“South Africa has much lower labour costs than Australia, meaning they can supply citrus cheaper than us, plus we also have very strict protocols to meet in China which also adds to costs. Australia has only been exporting citrus direct to China for three years and this year was the first year substantial volumes were sent. As exporters we though China would be another great market for us, but with South Africa likely to increase volumes there it is going to make it more difficult for us. We will continue to send fruit to China, but also concentrate on our core markets, which are Japan and the US and other South East Asian countries,” he said. “The UK and EU are also very important markets for us, and with South Africa having difficulties in sending fruit here, it opens up more opportunities for us”  explains Byllaardt.

Seven Fields will also continue to send mandarins to the UK, last year they sent 70 containers, this year it will be substantially less due to less fruit available, but Byllaardt hopes to have volumes back up to 70 containers again next year.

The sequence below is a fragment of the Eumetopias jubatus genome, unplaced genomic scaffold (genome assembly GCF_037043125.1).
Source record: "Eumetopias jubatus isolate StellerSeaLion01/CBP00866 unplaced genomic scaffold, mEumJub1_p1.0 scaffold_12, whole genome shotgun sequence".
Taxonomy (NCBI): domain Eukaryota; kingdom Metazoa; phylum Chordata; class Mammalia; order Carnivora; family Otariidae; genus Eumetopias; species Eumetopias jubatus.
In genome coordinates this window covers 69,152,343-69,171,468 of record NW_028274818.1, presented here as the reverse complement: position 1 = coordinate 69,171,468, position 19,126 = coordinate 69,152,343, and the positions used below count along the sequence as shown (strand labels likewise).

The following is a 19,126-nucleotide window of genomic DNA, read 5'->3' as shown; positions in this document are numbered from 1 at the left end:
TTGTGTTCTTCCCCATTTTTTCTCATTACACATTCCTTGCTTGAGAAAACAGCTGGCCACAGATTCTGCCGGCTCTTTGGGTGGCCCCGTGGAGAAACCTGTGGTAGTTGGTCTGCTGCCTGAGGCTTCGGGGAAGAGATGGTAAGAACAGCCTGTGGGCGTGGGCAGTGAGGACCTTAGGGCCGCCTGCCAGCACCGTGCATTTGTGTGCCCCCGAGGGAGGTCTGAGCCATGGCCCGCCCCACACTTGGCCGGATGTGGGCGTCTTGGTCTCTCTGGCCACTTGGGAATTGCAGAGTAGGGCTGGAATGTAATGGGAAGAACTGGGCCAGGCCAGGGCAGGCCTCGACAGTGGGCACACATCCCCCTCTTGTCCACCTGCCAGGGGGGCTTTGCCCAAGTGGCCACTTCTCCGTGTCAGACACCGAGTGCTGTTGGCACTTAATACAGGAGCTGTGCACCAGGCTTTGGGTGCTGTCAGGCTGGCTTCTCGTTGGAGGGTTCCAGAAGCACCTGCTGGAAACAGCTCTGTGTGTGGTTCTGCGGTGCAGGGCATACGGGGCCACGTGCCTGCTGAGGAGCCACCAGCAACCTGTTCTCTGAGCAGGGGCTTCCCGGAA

For more information:
Richard Byllaardt
Seven Fields
Tel: +61 418 807636
Email: [email protected]

Publication date: 10/15/2014
Author: Nichola Watson
Copyright: www.freshplaza.com


FreshPlaza.com

Australian citrus feels effect of more South African fruit in China

Australian citrus feels effect of more South African fruit in China

Australian citrus grower, Seven Fields is celebrating winning the 2014 Regional Exporter’s Award for Victoria. The company came out top of all the exporters in Victoria not just from the fresh produce industry, but all sectors such as IT, mining, manufacturers etc.